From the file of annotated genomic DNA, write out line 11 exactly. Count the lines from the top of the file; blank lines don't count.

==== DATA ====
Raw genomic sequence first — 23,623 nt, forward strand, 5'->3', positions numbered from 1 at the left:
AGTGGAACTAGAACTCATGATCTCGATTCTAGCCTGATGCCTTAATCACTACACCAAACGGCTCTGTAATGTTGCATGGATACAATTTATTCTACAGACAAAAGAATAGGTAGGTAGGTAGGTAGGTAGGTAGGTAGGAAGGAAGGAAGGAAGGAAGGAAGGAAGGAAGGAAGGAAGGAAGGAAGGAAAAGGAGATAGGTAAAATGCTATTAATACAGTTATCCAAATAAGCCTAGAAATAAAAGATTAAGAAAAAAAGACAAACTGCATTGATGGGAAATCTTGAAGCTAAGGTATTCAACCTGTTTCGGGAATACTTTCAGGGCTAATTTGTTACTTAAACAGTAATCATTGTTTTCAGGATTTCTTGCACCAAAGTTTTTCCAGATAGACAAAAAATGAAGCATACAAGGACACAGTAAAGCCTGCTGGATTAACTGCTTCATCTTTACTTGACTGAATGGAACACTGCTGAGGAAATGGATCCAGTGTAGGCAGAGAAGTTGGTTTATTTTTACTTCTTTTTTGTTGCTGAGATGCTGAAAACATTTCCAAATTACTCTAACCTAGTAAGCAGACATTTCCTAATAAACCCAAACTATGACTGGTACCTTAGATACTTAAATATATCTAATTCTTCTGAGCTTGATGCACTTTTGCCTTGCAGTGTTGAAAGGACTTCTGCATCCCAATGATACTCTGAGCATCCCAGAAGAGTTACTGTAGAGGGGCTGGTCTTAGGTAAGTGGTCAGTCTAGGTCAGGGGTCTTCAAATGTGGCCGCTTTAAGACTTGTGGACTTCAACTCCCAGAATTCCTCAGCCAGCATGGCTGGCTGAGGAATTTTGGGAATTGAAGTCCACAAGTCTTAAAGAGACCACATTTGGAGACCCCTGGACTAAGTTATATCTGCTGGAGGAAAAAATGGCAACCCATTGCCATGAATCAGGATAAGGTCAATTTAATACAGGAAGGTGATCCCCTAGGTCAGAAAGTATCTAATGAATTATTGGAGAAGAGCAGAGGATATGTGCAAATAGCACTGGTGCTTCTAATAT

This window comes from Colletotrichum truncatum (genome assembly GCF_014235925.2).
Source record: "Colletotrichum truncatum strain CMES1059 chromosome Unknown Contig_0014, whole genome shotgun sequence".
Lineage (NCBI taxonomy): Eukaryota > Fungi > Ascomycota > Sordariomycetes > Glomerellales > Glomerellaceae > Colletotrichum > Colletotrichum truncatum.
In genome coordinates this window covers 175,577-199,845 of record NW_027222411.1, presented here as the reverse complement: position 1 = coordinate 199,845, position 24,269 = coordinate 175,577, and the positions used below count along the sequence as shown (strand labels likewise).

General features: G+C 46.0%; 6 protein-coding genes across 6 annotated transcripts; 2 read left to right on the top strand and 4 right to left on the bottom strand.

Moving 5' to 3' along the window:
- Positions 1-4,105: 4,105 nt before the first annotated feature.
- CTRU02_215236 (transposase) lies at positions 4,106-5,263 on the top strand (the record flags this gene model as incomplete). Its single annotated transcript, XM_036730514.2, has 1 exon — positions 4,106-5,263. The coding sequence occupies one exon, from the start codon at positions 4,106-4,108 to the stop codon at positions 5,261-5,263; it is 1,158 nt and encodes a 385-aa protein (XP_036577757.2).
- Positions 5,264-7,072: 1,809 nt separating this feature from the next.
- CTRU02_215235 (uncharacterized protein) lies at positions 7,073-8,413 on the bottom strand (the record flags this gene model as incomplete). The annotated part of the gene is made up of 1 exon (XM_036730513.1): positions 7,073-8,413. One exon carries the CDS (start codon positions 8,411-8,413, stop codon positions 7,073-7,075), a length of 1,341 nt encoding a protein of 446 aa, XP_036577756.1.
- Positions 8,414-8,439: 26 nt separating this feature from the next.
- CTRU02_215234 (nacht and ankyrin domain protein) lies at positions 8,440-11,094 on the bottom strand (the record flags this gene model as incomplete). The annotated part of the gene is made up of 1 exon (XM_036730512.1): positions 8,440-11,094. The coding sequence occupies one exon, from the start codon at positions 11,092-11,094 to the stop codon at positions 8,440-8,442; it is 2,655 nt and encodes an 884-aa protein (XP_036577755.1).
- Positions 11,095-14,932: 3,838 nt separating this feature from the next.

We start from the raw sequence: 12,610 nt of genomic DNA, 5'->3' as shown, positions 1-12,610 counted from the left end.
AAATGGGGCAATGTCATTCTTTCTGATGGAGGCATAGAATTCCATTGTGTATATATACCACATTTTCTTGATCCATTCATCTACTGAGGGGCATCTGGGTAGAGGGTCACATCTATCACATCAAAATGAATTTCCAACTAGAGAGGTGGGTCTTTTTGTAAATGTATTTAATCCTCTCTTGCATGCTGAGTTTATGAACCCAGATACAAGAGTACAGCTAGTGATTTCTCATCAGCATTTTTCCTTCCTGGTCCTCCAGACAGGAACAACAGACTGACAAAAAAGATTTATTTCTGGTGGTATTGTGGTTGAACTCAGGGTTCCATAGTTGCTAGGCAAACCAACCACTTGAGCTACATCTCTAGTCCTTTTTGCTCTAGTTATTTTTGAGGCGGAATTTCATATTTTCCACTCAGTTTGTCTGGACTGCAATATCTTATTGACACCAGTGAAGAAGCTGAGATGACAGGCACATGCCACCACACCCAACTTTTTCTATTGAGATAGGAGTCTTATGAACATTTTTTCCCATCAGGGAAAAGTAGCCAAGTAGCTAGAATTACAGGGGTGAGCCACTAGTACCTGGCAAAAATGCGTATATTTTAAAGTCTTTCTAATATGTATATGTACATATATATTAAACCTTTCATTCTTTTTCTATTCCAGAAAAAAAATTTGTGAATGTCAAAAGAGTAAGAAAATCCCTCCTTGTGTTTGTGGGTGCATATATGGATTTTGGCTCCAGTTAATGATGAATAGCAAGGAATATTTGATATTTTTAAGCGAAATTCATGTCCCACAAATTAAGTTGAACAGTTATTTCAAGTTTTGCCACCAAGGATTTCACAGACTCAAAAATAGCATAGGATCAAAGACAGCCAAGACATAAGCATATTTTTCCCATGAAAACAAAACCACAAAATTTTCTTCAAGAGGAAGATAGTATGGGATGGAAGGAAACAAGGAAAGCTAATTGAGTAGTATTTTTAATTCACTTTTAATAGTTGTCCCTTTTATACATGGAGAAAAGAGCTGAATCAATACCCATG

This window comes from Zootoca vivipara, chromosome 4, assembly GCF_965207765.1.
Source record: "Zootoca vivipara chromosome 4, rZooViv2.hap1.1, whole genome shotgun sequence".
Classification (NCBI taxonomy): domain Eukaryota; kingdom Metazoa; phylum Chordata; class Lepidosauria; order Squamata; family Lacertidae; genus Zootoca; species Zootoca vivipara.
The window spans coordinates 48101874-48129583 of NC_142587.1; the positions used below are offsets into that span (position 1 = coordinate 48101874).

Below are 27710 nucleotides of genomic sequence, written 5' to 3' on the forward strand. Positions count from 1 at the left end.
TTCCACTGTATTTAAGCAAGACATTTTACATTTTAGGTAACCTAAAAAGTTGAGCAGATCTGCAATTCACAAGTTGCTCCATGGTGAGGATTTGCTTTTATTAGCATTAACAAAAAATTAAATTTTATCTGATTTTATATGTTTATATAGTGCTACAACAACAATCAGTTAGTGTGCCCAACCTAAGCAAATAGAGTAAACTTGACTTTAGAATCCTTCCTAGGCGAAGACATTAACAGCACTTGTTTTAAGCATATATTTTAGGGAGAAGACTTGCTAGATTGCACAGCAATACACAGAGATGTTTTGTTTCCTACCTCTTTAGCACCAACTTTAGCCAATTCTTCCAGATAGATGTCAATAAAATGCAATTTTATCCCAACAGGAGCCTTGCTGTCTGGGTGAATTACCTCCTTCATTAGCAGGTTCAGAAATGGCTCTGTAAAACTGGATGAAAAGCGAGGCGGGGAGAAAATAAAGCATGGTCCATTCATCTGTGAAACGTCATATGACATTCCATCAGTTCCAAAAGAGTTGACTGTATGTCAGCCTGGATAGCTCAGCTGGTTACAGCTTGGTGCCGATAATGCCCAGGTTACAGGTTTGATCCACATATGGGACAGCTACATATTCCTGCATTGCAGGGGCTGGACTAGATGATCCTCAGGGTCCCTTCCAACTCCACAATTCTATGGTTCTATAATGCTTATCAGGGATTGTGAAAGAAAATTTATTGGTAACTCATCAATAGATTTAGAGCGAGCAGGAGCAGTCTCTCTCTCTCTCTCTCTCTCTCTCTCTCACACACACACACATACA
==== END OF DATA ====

- Positions 5,264-7,072: 1,809 nt separating this feature from the next.